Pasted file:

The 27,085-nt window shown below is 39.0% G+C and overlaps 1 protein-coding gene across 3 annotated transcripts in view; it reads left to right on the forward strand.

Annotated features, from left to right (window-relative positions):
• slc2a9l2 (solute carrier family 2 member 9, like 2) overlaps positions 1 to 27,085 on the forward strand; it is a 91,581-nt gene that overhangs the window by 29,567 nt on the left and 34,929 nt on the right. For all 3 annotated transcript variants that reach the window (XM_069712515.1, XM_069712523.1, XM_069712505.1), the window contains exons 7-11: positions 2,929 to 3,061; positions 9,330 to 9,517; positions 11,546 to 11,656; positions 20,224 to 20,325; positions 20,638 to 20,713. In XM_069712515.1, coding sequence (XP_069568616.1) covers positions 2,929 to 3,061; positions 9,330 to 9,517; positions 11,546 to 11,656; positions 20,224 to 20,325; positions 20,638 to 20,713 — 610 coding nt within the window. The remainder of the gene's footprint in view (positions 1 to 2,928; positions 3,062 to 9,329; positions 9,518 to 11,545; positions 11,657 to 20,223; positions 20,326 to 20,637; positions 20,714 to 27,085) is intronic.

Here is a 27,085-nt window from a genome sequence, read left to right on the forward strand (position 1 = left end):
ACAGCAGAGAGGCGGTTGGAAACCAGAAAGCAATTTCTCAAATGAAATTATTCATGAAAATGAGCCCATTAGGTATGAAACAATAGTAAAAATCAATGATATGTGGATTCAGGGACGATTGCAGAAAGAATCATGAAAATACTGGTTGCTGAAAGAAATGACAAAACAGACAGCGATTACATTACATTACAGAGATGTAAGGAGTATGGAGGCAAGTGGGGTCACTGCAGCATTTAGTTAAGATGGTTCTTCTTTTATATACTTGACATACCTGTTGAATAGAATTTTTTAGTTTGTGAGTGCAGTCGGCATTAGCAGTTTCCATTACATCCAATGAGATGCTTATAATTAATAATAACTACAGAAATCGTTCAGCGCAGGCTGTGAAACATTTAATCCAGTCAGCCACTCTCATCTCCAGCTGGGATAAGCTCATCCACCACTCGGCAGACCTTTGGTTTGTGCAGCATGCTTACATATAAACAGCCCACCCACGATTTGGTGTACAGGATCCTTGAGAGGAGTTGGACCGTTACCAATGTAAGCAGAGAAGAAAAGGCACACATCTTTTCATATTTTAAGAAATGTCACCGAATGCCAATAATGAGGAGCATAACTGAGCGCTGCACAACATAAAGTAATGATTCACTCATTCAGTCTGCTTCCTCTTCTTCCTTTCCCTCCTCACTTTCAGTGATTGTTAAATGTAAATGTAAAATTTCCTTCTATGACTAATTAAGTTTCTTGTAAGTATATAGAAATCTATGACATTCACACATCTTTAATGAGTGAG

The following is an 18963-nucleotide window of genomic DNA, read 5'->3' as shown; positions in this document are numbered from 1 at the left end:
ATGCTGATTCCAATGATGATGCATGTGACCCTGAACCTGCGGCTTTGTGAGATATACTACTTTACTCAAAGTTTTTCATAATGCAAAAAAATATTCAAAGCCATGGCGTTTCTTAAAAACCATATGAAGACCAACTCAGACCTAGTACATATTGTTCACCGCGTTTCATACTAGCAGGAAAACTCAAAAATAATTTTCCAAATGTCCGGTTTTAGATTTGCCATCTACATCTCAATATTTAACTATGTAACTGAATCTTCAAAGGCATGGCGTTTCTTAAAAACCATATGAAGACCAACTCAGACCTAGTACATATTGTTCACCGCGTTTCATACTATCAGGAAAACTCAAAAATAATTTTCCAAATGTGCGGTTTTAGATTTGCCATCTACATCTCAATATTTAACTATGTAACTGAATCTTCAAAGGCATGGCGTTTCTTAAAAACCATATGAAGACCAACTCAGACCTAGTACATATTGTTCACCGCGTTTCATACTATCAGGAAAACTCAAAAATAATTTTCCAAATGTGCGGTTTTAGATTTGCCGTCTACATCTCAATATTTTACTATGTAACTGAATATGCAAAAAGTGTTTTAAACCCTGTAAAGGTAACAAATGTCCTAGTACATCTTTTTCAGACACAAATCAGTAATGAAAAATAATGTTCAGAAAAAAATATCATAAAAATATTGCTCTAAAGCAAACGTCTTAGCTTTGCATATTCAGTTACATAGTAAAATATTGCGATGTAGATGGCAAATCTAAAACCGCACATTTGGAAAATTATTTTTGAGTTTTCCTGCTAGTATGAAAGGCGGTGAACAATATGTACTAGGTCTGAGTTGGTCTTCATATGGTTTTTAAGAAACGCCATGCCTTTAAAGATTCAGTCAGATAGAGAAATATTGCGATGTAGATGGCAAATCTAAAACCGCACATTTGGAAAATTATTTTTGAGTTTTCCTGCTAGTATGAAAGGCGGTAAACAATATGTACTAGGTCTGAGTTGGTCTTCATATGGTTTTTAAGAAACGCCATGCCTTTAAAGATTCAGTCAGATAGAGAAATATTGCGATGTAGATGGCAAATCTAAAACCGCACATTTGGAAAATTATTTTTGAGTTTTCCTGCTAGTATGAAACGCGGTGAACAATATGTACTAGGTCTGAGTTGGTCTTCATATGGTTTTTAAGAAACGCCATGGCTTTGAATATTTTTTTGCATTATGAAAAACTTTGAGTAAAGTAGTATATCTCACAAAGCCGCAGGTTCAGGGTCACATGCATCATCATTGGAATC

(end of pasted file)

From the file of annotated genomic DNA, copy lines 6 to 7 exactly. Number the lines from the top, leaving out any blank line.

The following is an 18963-nucleotide window of genomic DNA, read 5'->3' as shown; positions in this document are numbered from 1 at the left end:
ATGCTGATTCCAATGATGATGCATGTGACCCTGAACCTGCGGCTTTGTGAGATATACTACTTTACTCAAAGTTTTTCATAATGCAAAAAAATATTCAAAGCCATGGCGTTTCTTAAAAACCATATGAAGACCAACTCAGACCTAGTACATATTGTTCACCGCGTTTCATACTAGCAGGAAAACTCAAAAATAATTTTCCAAATGTCCGGTTTTAGATTTGCCATCTACATCTCAATATTTAACTATGTAACTGAATCTTCAAAGGCATGGCGTTTCTTAAAAACCATATGAAGACCAACTCAGACCTAGTACATATTGTTCACCGCGTTTCATACTATCAGGAAAACTCAAAAATAATTTTCCAAATGTGCGGTTTTAGATTTGCCATCTACATCTCAATATTTAACTATGTAACTGAATCTTCAAAGGCATGGCGTTTCTTAAAAACCATATGAAGACCAACTCAGACCTAGTACATATTGTTCACCGCGTTTCATACTATCAGGAAAACTCAAAAATAATTTTCCAAATGTGCGGTTTTAGATTTGCCGTCTACATCTCAATATTTTACTATGTAACTGAATATGCAAAAAGTGTTTTAAACCCTGTAAAGGTAACAAATGTCCTAGTACATCTTTTTCAGACACAAATCAGTAATGAAAAATAATGTTCAGAAAAAAATATCATAAAAATATTGCTCTAAAGCAAACGTCTTAGCTTTGCATATTCAGTTACATAGTAAAATATTGCGATGTAGATGGCAAATCTAAAACCGCACATTTGGAAAATTATTTTTGAGTTTTCCTGCTAGTATGAAAGGCGGTGAACAATATGTACTAGGTCTGAGTTGGTCTTCATATGGTTTTTAAGAAACGCCATGCCTTTAAAGATTCAGTCAGATAGAGAAATATTGCGATGTAGATGGCAAATCTAAAACCGCACATTTGGAAAATTATTTTTGAGTTTTCCTGCTAGTATGAAAGGCGGTAAACAATATGTACTAGGTCTGAGTTGGTCTTCATATGGTTTTTAAGAAACGCCATGCCTTTAAAGATTCAGTCAGATAGAGAAATATTGCGATGTAGATGGCAAATCTAAAACCGCACATTTGGAAAATTATTTTTGAGTTTTCCTGCTAGTATGAAACGCGGTGAACAATATGTACTAGGTCTGAGTTGGTCTTCATATGGTTTTTAAGAAACGCCATGGCTTTGAATATTTTTTTGCATTATGAAAAACTTTGAGTAAAGTAGTATATCTCACAAAGCCGCAGGTTCAGGGTCACATGCATCATCATTGGAATC